Transpiration and water loss are common in fresh fruits and vegetables as some contain up to 90% water. During postharvest, fruits and vegetables begin to lose water content which affects quality, appearance, texture, and nutritional value. Examples of percent water loss and their potential affects are provided to show how changes develop as more water is lost. A 0.5% water loss may show some increased activity of cell wall enzymes while a 6% water loss will result in a reduction of textural quality such as softening, limpness, or a loss of crispness or juiciness. Percent water losses that are unmarketable are also provided for various fruits and vegetables. 

Luis Cisneros, of Texas A&M University, is the presenter of this lesson.

Grading and sorting

This 6-minute grading and sorting lesson addresses the process and conditions needed for appropriate classification and selection of fruits and vegetables destined for export markets. Classification and selection should be conducted under a covered or shaded structure that is clean. Pack houses are small sheds or larger warehouses that can be used to provide ample space and clean conditions for sorting products. Workers should maintain sanitary handling practices such as the use of hairnets when sorting through products. Large tables or structures raised off of the ground will allow high visibility of large quantities of products that can make it easier to identify damaged products or those that may not meet export market standards.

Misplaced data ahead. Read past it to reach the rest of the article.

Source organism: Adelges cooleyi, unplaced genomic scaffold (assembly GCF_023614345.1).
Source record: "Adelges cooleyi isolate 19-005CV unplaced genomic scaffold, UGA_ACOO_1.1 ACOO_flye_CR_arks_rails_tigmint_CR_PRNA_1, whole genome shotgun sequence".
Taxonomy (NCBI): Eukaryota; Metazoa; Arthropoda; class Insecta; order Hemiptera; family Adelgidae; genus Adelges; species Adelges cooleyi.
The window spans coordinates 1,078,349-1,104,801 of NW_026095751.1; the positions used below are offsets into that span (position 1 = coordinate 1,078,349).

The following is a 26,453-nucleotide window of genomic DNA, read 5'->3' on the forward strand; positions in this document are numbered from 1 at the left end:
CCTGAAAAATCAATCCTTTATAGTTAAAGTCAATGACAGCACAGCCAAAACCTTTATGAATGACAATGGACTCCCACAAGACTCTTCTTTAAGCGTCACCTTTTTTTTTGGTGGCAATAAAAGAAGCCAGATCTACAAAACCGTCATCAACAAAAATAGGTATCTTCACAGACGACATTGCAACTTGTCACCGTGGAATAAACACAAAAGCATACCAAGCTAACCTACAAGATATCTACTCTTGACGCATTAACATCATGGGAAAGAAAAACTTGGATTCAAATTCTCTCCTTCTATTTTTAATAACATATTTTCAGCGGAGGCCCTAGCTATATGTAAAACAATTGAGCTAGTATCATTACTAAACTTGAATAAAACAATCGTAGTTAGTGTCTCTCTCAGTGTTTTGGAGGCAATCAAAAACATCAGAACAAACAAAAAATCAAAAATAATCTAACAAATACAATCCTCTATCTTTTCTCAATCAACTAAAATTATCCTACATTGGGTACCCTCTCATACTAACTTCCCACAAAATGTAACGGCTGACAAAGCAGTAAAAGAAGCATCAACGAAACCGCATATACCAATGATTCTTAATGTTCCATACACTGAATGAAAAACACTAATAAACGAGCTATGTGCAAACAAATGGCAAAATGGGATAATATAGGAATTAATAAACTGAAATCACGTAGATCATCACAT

Ivanna Vejarano, of the Panamerican Agricultural School, Zamorano, is the presenter of this lesson.

Quality measurement procedures

This 11-minute quality measurement procedures lesson provides an overview of more complex methods for measuring visual appearance such as color, shape, texture as well as sensory factors such as smell and taste. Several types of measurements or evaluations can be conducted to determine the quality of products. For visual appearance, color scales exists to help compare a farmer's products to market standards. These scales focus on uniformity of color and intensity. Other measurements of color use colorimeters which measure the reflection of light on the surface of the product.